When I was in Parliament, I tried to get the government to buy the British Westland helicopter. The Army wanted this machine, but the acquisition process was left to the Air force, there were many in the Air force at the time that saw Australia as an extension of the US military, they weren’t nationalists.

The Blackhawk helicopter has had a very indifferent record where as the Westland has gone on to become recognised as one of the best medium lift helicopters in the world.

The Westland company was the only company who offered to transfer all its technology to us. They said that Australia had one of the best set-ups for manufacturing helicopters in the world.

I even had the Chinese interested in buying Australian-made helicopters, they wanted to supply the engines. I arranged this with Rolls Royce and they said that would not be a problem as China made a lot of Rolls engines under licence and they were right up to spec, that they were able to provide engines for us. But the government went for the Blackhawk and in doing so we acquired the oldest, most expensive helicopter with the highest maintenance cost. Above all they denied Australia a helicopter manufacturing industry. The only explanation for this odd decision is either stupidity or corruption.

It was the same with four-wheel drive vehicles. Australia has a need for these type of vehicles. We make a vehicle called the Oka. This machine is at the forefront of its class. I tried to get the government to delay the tender for the Army for a few months so that the Oka Company would be ready to tender. They refused and we lost an opportunity to establish a genuine manufacturing industry that would have given us a better product and greater security.

We also lost having an aircraft industry in Australia when we got the F1-11. We have made this plane in to a formidable platform, but had we joint ventured the TSR2, which was probably a better plane, we would still have an aircraft manufacturing industry. It’s hard now to get into the fixed-wing aircraft industry, but we could have a helicopter industry. Rotary wing aircraft add immensely to our battle field capacity and our security. After all Australia is among the highest per capita users of helicopters in the world, we should have got the TSR2.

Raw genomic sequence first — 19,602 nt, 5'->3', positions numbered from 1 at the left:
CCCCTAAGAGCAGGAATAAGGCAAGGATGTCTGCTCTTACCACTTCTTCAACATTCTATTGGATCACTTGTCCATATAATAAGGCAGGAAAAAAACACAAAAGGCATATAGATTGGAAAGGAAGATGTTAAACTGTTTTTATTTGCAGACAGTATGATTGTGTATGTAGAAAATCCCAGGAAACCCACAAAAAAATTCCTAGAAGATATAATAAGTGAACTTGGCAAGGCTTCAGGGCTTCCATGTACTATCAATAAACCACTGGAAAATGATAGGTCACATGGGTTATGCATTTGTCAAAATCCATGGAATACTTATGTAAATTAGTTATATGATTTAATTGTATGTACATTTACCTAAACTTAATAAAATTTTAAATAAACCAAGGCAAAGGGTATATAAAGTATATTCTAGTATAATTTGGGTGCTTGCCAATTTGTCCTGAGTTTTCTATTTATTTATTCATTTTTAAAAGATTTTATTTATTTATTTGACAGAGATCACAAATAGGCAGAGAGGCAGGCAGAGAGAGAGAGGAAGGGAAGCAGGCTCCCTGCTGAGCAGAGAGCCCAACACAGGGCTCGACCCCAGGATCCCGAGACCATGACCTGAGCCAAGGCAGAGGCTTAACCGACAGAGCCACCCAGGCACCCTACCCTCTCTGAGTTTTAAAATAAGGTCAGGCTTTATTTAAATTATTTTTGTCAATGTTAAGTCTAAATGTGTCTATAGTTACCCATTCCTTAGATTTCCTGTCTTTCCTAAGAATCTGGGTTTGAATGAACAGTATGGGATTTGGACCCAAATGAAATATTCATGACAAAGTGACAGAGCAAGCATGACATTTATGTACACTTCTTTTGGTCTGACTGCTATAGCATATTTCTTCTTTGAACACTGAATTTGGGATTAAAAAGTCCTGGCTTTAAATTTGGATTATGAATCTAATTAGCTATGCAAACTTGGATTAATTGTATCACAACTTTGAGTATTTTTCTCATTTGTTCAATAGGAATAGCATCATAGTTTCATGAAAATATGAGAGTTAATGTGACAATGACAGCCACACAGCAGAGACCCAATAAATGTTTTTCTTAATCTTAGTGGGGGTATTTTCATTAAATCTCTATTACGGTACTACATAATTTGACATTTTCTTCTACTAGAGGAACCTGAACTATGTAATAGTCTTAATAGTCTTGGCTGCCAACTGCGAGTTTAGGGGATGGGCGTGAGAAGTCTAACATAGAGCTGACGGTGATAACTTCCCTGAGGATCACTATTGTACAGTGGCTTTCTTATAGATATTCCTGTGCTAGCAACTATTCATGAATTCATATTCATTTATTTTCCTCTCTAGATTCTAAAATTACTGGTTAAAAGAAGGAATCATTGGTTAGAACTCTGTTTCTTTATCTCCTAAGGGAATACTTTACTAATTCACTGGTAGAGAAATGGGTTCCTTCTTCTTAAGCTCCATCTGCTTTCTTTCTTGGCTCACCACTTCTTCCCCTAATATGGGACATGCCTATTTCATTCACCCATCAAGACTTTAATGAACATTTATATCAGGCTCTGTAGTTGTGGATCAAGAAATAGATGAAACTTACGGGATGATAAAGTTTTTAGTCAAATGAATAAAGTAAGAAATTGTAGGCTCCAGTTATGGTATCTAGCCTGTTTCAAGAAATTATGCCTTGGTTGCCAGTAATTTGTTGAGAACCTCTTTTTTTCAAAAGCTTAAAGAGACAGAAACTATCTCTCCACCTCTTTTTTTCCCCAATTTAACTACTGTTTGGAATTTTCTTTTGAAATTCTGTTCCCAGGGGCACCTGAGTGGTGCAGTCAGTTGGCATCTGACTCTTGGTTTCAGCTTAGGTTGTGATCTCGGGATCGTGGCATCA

A similar situation occurred with the submarines – we could have had a submarine industry. The Collins class submarine decision cost us billions. Costs were doubled and more costs were hidden in the refits carried out before they went to sea. I would not be surprised if the final cost was triple the original price. Even the most charitable observation must concede that it has been a most expensive lemon.

The British offered us a better submarine that actually complied with the request for tender document. They offered it at a fixed cost with a guarantee that all subs would be built in Australia and that they would transfer their entire Diesel submarine manufacturing to Australia.

I mention these things because it is important that we learn from our mistakes. Unfortunately this seems to be beyond us. For example we should be mining and processing uranium. The uranium industry has a lot of high-class jobs in it; it is an industry that they can’t take out of Australia.

Whilst I was in parliament I had quite a few successes. I got free needles distributed to diabetics, subsidies given to rural kids to go to school in the national capital, stopped superannuation users being forced into situations where their capital was being eroded, and held off the gold tax from 1984 to 1991 (which gave time for companies to invest in the gold mining industry, without being scared off). But what haunt me are my failures, not my successes.

There are two types of freedom in the world: economic freedom and political freedom. The difference is that economic freedom buys political freedom, but political freedom won’t win you economic freedom.

Why were you sacked from the Labor Party?

Andrew Ollie was interviewing me for the ABC about the loss of the Western Australian State election that I felt that Paul Keating was responsible for. I got on well with Andrew Ollie although the ABC is now pretty much a left-wing subversive organization. He asked “Is there anything Keating can do to improve the situation?” and I replied “A state funeral would help”.

I won the pre-selection for Kalgoorlie but then the Labor Party leadership took the pre-selection off me some months later. My comments on TV were used as a reason but by that time they were two years old and the real reason lies in the machinations of the Left.

I was not actually sacked from the Labor Party, I resigned after my pre-selection was revoked and stood as an independent.

Do you have any further words for Australian nationalists?

Nationalism has to be an outgoing nationalism. We cannot have a narrow insular nationalism.

Comments

  1. Whatever happened to Graeme Campbell? Apart from this interview, who knows what he is doing now?